Sleep duration and fragmentation in relation to leukocyte DNA methylation in adolescents

Erica C. Jansen, Dana C. Dolinoy, Louise M. O'Brien, Karen E. Peterson*, Ronald D. Chervin, Margaret Banker, Martha María Téllez-Rojo, Alejandra Cantoral, Adriana Mercado-Garcia, Brisa Sanchez, Jaclyn M. Goodrich

*Corresponding author for this work

Research output: Contribution to journalArticlepeer-review

12 Scopus citations


Sleep deprivation and low sleep quality are widespread among adolescents, and associate with obesity risk. Plausible mediators include diet and physical activity. Another potential interrelated pathway, as yet unexplored in adolescents, could involve epigenetic modification of metabolism genes. Methods: In a cohort of 351 Mexico City adolescents (47% male; mean [SD] age = 14 [2] years), 7-day actigraphy was used to assess average sleep duration, sleep fragmentation, and movement index. DNA isolated from blood leukocytes was bisulfite-converted, amplified, and pyrosequenced at four candidate regions. Linear mixed models evaluated sex-stratified associations between sleep characteristics (split into quartiles [Q]) and DNA methylation of each region, adjusted for potential confounders. Results: Mean sleep duration was 8.5 [0.8] hours for boys and 8.7 [1] hours for girls. There were sex-specific associations between sleep duration and LINE-1 (long interspersed nuclear element) methylation. Boys with longer sleep duration (Q4) had lower LINE-1 methylation than boys in the 3rd quartile reference category, while girls with both longer and shorter sleep duration had higher LINE-1 methylation compared to Q3. Longer sleep duration was associated with higher H19 methylation among girls (comparing highest to third quartile, -0.9% [-2.2, 0.5]; p, trend = 0.047). Sleep fragmentation was inversely associated with peroxisome proliferator-activated receptor alpha (PPARA) methylation among girls (comparing highest to lowest fragmentation quartile, 0.9% [0.1 to 1.8]). Girls also showed an inverse association between sleep fragmentation and hydroxysteroid (11-beta) dehydrogenase 2 (HSD11B2; Q4 to Q1, 0.6% [-1.2%, 0%]). Conclusions: Sleep duration and fragmentation in adolescents show sex-specific associations with leukocyte DNA methylation patterns of metabolism genes.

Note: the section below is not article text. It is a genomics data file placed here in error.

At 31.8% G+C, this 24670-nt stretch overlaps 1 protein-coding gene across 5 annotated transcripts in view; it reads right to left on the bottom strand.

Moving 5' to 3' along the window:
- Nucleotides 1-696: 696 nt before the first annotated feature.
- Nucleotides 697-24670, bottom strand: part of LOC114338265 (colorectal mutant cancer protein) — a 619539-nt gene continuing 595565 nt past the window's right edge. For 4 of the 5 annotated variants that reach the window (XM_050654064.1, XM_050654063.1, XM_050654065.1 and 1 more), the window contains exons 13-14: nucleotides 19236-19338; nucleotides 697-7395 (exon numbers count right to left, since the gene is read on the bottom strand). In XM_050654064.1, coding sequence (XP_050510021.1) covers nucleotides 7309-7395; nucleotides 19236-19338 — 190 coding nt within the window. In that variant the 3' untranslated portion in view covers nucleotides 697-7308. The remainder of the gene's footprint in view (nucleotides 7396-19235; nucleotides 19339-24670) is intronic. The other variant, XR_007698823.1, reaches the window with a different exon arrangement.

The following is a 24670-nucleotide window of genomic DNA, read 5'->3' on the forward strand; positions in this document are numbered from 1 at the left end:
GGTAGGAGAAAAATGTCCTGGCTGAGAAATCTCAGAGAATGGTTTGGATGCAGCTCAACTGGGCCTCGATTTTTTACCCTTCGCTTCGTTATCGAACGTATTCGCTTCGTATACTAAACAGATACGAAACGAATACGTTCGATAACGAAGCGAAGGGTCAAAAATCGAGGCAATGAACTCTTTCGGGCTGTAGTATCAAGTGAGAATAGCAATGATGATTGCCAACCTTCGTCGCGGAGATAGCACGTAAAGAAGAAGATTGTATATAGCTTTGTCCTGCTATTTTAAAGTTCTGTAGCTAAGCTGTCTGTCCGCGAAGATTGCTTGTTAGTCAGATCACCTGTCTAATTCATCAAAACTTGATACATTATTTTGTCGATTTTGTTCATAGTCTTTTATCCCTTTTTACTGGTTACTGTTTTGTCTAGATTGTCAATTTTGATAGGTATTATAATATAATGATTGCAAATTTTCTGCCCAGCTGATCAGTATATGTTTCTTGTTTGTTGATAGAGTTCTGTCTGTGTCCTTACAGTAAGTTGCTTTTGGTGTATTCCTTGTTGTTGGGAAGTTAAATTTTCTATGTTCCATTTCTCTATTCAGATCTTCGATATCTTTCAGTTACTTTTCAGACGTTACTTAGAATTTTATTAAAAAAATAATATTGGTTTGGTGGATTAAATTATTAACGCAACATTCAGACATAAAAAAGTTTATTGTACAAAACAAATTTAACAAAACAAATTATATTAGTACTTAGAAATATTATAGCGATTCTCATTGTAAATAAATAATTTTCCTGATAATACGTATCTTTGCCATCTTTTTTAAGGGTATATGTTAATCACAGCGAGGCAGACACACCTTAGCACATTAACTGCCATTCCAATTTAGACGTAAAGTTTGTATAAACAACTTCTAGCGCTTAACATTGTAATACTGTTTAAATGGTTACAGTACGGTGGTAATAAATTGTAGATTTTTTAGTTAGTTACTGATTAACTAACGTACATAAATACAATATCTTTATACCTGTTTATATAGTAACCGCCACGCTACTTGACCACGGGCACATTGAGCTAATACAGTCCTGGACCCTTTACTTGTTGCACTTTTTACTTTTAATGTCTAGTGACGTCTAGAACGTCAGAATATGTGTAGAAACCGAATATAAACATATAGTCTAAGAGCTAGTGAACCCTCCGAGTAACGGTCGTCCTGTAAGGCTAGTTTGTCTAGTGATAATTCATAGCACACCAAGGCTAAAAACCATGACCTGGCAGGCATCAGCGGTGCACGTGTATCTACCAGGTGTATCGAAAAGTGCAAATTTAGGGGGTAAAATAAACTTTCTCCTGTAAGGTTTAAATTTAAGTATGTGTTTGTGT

Original languageEnglish (US)
Article numberzsz121
Issue number9
StatePublished - Sep 6 2019


  • actigraphy
  • cardiometabolic
  • epigenetics
  • genes
  • metabolism
  • sleep quality

ASJC Scopus subject areas

  • General Medicine


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